Notably, hydrogen is a reactive element that often tends to erode other materials and is also highly flammable and these factors make it difficult to transport. Infrastructure required for hydrogen continues to be in a nascent stage and as there are just 337 hydrogen fuelling stations around the world, a majority of which are concentrated in Germany and Japan. Discussions have been on about using existing CNG infrastructure for transporting and storing hydrogen; however, this is not a good solution for fuel cells which run on clean hydrogen.
Although it is possible to distribute hydrogen through pipelines used for natural gas, most of the hydrogen used for fuel today is produced at large plants and subsequently transported with special liquid hydrogen trailers. Hydrogen can also be generated at refuelling stations through steam methane reforming (SMR) or electrolysis. But this approach is generally less effective and costly.
JV AMONG INDUSTRY LEADERS
It may be worth recalling that earlier this year in April, CV industry giants Volvo Group and Daimler AG established a preliminary, non-binding joint venture for development as well as marketing of fuel cell systems to be deployed in heavy-duty commercial vehicles and other applications. Daimler Truck AG is bringing together all Group-wide fuel cell activities in the recently-established subsidiary Daimler Truck Fuel Cell GmbH & Co. KG in order to facilitate the joint venture with the Volvo Group. Daimler has been investing heavily in new state-of-the-art facilities covering every single process stage of fuel cell production: from membrane coating and stack manufacturing to the production of fuel cell units.
According to Daimler, conventional industrial production processes cannot be directly transferred to the highly complex and highly sensitive fuel cell stacks as even the smallest contamination could impair the functionality of the fuel cells. Optimising the ambient air in production is also especially important, since even slight fluctuations in temperature and humidity can lead to significant material changes. However, the biggest challenge for the Daimler experts is to achieve short production cycles, which is essential for cost-effective production. For this reason, over the last decade or so, Stuttgart-based experts at Daimler AG has been closely working with its colleagues in Vancouver, Canada, in building technical know-how in fuel cell systems and related production methodologies & processes.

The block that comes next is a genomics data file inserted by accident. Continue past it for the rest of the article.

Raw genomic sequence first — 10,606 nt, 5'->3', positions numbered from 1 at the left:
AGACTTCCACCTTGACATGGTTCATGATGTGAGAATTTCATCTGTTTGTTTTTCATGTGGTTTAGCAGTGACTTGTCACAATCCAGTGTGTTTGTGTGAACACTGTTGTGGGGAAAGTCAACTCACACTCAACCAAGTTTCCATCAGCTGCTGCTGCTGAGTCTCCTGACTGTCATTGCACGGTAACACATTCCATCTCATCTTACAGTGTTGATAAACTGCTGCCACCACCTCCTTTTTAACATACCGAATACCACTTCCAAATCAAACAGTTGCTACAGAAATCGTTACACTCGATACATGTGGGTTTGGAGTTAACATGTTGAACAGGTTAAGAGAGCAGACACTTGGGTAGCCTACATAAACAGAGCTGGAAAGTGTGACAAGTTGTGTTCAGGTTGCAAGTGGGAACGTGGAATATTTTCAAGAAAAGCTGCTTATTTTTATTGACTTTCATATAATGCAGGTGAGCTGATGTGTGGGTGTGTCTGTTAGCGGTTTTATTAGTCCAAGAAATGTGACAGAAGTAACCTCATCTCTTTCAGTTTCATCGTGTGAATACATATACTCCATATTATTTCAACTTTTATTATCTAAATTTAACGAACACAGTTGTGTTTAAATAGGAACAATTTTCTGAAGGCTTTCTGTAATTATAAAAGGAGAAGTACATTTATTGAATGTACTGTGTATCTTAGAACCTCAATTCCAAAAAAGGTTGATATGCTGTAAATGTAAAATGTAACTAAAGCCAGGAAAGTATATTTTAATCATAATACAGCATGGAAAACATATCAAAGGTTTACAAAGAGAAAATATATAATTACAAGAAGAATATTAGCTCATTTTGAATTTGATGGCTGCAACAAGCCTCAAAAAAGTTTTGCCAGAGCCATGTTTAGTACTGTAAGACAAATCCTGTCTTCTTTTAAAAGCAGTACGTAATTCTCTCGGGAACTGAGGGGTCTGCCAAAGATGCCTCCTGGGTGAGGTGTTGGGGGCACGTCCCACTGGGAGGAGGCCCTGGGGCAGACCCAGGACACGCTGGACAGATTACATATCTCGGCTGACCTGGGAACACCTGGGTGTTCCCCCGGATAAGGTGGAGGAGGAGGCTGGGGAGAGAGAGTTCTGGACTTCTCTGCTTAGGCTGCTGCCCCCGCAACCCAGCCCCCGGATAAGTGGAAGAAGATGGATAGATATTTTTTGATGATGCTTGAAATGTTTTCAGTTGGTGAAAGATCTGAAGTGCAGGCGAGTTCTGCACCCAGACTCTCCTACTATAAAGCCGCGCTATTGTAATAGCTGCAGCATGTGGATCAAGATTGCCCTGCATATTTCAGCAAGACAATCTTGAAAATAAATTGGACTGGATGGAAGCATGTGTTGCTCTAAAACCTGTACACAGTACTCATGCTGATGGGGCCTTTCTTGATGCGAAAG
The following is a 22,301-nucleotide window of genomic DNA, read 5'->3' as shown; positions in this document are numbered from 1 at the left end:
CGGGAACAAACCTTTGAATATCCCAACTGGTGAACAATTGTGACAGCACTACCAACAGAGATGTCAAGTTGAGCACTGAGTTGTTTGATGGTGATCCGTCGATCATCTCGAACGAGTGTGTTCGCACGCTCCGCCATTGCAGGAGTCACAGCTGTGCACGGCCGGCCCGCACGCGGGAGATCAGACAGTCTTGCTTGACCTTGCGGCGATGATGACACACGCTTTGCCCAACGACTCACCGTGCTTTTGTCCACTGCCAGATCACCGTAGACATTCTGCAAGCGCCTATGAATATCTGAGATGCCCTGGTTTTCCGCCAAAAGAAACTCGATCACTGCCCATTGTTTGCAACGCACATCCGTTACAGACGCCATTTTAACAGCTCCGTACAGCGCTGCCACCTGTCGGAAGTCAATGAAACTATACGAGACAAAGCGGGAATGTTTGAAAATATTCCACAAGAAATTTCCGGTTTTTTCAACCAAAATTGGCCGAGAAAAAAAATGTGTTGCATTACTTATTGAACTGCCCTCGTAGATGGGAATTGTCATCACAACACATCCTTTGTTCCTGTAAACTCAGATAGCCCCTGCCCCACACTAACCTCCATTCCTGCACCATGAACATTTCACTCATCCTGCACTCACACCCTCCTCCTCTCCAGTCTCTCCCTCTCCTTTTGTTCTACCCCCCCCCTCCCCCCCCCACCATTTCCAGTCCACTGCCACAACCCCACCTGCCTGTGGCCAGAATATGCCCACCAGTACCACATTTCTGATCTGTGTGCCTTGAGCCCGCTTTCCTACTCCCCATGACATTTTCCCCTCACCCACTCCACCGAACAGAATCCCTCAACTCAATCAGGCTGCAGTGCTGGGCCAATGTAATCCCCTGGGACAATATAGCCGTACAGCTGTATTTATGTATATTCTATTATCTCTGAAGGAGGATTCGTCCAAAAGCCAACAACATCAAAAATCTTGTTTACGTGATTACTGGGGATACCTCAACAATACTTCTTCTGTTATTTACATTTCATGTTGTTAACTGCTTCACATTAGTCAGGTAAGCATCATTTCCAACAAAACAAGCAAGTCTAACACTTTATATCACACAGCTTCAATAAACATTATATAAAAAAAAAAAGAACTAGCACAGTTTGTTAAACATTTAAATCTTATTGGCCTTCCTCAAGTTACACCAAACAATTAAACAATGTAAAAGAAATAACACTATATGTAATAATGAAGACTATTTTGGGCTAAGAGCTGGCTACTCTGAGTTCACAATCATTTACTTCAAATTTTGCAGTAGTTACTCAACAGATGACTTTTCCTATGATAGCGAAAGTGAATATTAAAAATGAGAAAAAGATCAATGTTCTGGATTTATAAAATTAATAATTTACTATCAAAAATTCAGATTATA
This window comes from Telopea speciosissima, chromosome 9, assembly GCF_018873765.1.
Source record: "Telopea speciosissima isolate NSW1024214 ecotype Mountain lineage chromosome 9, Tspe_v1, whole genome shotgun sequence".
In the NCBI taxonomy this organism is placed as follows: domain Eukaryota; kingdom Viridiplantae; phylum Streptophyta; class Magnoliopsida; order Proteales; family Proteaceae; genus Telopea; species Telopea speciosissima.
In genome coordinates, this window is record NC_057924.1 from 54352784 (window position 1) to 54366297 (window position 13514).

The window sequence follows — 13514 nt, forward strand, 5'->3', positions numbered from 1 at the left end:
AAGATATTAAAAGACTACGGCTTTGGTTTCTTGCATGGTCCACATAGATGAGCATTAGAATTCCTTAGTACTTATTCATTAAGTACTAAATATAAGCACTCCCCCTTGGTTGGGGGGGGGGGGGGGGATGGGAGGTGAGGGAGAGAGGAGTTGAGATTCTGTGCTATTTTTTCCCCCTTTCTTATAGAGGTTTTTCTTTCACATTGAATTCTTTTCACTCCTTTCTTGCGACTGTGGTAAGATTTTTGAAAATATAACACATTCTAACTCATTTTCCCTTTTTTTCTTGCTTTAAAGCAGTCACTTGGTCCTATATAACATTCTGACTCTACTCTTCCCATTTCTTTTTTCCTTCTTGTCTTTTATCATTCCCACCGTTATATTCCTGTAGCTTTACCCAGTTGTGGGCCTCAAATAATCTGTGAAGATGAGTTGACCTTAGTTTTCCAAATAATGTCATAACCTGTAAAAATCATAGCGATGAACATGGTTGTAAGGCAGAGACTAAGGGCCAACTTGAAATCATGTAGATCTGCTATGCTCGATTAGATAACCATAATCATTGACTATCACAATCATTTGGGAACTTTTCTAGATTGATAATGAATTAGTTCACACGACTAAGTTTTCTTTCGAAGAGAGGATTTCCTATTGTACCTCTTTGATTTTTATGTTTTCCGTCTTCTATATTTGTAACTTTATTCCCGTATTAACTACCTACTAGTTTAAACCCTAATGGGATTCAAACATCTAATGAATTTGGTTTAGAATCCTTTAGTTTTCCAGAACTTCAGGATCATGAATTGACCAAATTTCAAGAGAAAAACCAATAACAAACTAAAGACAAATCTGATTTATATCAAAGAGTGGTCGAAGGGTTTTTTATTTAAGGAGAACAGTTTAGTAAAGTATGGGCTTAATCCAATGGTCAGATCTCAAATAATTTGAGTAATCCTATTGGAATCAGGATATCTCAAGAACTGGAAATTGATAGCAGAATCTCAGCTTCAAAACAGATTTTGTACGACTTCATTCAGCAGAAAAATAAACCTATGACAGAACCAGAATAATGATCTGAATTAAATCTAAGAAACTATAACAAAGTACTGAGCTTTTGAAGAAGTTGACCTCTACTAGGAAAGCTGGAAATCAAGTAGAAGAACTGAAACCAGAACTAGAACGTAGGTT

On the other hand, Toyota Motor Corporation and Hino Motors Ltd also announced its decision to jointly develop a heavy-duty fuel cell truck earlier this year in March 2020. The joint development project is based on Hino Profia and will be leveraging technologies from both Toyota and Hino that the Japanese giants have cultivated over the years. Various steps are being initiated through comprehensive weight reduction to ensure a sufficient load capacity; thus, the vehicle chassis is specially designed with optimum packaging for a fuel cell vehicle. The powertrain is equipped with two Toyota fuel cell stacks that have been newly developed for Toyota’s next Mirai and includes vehicle driving control that applies heavy-duty hybrid vehicle technologies, developed by Hino. The cruising range will also be set at approximately 600 km, aiming to meet high standards in both environmental performance and practicality as a commercial vehicle.